Grounded & Steadfast

The journal of Chris Bowler, a collection of thoughts on faith, business, design, and the creative process. Also learning to code.

Would You Like That With or Without the Space?

So this is what it's come to. Three or four years of reading the blogs of web designers and other assorted nerds and geeks—and yes, there is a difference—has brought on this fascination with certain typographical characters.

In particular, ever since I happened upon this post by Christopher Phin, I have been obsessed with the proper usage of the em and en dashes, especially the em. In my search for some consistent answers, it's clear that there is agreement on when to use each. But it's the how that is driving me mad.

The When

In my research, I happened upon a great article penned by Peter K Sheerin on A List Apart. He starts the discussion with a great sentence illustrating the correct usage of the em and en dashes as well as the oft–misused hyphen.

Stop! Go back and re-read the subhead above—at least 2–3 times—then let it sink in before continuing. The sentence above illustrates the proper use of the hyphen and the two main types of dashes. They are not the same, and must not be confused with each other.

Here is a short summary of correct usage of each dash:

Since reading Christopher's post linked to above, I've noticed the usage everywhere. Blog posts, magazine articles, books, brochures—even my Bible. When or where to use these characters seems consistent. But how they are used differs from author to author, or publisher to publisher.

The How

This is where this post title gets it's name. Whether or not an em dash is to be used with spaces or without seems more a matter of preference. Personal if you are writing for your own blog, organizational if you write for a publication of some sort.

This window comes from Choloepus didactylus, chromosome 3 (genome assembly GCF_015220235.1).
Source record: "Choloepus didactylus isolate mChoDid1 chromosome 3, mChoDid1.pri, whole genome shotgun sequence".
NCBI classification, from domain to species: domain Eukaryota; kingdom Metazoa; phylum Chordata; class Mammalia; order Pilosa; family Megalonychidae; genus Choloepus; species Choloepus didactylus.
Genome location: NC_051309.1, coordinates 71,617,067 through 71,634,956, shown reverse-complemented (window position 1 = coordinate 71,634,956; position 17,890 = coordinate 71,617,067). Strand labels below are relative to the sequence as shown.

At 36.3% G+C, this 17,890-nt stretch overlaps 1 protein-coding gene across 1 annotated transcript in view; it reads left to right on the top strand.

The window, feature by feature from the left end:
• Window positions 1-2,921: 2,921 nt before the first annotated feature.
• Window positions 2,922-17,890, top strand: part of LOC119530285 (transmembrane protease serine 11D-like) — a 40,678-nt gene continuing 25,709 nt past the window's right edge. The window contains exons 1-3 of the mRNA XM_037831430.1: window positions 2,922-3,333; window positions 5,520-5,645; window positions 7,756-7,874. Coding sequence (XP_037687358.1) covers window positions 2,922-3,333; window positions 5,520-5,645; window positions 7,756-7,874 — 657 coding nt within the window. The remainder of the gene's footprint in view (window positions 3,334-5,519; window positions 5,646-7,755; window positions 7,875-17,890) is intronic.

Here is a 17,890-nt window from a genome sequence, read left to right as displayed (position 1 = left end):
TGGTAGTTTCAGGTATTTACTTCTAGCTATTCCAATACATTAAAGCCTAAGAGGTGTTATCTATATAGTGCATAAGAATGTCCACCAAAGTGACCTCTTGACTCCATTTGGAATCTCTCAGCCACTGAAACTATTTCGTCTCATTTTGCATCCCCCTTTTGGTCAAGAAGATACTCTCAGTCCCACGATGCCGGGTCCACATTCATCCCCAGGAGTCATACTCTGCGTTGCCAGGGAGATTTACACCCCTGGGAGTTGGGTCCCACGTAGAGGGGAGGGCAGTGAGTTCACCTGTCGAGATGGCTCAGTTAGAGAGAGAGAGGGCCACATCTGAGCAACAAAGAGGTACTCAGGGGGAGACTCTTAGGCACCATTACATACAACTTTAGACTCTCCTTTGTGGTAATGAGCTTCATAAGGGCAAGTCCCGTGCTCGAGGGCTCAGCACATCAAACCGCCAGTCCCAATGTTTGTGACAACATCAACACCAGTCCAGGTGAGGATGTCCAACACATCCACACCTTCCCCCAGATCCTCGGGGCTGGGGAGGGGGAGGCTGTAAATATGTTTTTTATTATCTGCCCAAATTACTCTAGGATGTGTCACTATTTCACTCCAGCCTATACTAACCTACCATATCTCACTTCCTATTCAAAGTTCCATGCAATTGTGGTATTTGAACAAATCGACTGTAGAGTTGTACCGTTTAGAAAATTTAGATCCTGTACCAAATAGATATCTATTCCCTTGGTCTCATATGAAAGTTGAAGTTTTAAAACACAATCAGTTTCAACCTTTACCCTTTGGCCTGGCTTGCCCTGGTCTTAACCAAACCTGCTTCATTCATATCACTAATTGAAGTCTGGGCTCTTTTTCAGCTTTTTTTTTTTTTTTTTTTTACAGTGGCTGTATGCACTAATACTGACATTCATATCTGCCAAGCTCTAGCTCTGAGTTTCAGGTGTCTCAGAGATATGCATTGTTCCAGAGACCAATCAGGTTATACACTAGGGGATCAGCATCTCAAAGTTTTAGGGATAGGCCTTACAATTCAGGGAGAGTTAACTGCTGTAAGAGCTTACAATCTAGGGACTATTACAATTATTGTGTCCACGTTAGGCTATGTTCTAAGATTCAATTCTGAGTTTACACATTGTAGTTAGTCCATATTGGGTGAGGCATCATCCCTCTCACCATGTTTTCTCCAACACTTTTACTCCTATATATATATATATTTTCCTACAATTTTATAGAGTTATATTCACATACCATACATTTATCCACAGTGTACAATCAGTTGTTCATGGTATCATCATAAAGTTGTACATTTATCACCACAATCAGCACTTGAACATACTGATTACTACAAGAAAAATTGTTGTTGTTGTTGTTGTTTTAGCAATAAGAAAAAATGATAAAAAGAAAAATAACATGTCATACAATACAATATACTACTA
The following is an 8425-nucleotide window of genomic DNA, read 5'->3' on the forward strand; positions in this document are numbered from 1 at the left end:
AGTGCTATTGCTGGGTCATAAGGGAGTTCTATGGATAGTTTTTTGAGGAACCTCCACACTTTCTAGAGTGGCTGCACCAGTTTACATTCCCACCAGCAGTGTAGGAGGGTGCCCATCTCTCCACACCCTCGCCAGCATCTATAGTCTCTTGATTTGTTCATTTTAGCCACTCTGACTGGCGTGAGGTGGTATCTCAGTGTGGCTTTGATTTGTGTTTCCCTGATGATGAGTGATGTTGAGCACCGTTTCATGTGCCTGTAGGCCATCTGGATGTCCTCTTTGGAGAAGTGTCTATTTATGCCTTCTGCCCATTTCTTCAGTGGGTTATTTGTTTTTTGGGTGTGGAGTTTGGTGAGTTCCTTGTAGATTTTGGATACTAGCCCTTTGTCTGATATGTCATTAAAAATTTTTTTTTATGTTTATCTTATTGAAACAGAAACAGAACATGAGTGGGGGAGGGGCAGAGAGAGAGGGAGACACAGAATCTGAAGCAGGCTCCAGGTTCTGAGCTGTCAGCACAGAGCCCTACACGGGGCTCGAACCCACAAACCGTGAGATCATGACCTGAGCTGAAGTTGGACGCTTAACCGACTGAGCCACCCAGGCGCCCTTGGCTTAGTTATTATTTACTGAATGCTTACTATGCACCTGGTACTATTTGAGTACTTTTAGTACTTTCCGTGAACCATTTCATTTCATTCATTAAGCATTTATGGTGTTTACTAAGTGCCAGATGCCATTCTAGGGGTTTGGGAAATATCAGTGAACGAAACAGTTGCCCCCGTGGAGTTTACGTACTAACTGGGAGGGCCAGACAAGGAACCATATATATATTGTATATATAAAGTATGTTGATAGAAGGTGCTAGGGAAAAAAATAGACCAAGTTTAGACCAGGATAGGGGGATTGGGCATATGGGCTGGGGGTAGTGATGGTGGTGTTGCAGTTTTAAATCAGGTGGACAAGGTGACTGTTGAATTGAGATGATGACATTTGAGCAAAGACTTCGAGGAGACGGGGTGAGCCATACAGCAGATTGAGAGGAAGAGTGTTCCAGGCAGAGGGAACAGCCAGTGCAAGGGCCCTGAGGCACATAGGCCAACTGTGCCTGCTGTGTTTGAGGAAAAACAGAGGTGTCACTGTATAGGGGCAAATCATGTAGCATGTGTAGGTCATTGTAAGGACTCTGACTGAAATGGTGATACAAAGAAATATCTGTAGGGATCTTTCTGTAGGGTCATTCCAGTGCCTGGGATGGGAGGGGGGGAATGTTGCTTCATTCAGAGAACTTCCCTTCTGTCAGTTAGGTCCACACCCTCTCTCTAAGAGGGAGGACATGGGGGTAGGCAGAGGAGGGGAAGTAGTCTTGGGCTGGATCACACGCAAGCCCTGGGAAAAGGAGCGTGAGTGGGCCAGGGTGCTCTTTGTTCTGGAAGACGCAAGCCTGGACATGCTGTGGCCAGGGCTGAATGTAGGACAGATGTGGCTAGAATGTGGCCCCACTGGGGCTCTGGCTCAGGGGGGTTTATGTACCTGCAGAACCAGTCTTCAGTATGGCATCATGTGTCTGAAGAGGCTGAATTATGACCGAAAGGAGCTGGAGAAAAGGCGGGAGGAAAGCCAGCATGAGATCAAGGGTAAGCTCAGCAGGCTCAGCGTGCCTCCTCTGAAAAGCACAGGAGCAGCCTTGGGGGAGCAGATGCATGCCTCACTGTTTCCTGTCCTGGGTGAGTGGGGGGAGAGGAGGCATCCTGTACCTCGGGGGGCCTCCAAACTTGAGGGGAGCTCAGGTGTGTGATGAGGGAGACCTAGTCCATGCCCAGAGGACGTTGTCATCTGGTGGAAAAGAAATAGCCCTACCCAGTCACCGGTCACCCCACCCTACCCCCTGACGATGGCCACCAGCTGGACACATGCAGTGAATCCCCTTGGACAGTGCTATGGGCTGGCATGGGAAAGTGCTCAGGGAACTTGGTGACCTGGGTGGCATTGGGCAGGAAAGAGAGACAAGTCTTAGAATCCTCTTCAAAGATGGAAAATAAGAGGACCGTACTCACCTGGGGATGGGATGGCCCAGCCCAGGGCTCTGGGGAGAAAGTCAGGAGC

The entry in wikipedia for this topic gives a good summary on the space issue:

According to most American sources (e.g., The Chicago Manual of Style) and to some British sources (e.g., The Oxford Guide to Style), an em dash should always be set closed (not surrounded by spaces). But the practice in many parts of the English-speaking world, also the style recommended by The New York Times Manual of Style and Usage, sets it open (separates it from its surrounding words by using spaces  or hair spaces (U+200A)) when it is being used parenthetically. Some writers, finding the em dash unappealingly long, prefer to use an open-set en dash. This "space, en dash, space" sequence is also the predominant style in German and French typography.

There are clearly some differences in opinion here. My observations in the last few months have shown no consistency in particular mediums either. It's not like web writers are all doing it one way while book authors or newspaper writers do it another. One magazine will print em dashes with spaces, another will not. One blogger uses the space, the next does not.

John Gruber was one of the first bloggers I started reading regularly, and I noticed the other day that he adds spaces:

One could easily (and rightly) quibble with Thurrott’s analysis in a slew of ways — that, no, comparably-equipped Macs actually cost around the same or even less than similar PC machines — but in a way he’s right.

I've long considered John knowledgeable in this area—his writings are littered with grammatical references. And at the very least, he has been consistent in this usage. Look through his archives and you'll see the same usage of the em dash since 2004.

Add to the confusion that fact that some writers will use the en dash because they feel the em is too long and what's a poor guy to do? Others will forgo either dash and just string two hyphens together.

And even popular writers seem to struggle with this usage. Paul Graham, considered by some as one of the best, purest writers on the Internet, uses em dashes with no spaces. Yet if you look as some of his earlier writings, he often used double hyphens to link a clause, as seen here:

Some believe only business people can do this­­ that hackers–– can implement software, but not design it.

So what does this all mean? Well, you don't need to worry about the exact style (or the how) of using these characteristics to be popular. Just make sure that, whichever way you display them in your writing, they are used for the right purpose (the when). The rest is just preference.

Until the last few weeks, I've been inconsistent in my usage. No longer. I'll take mine with no space—it just looks more “right” to me.


Here are list of resources I found useful in my search: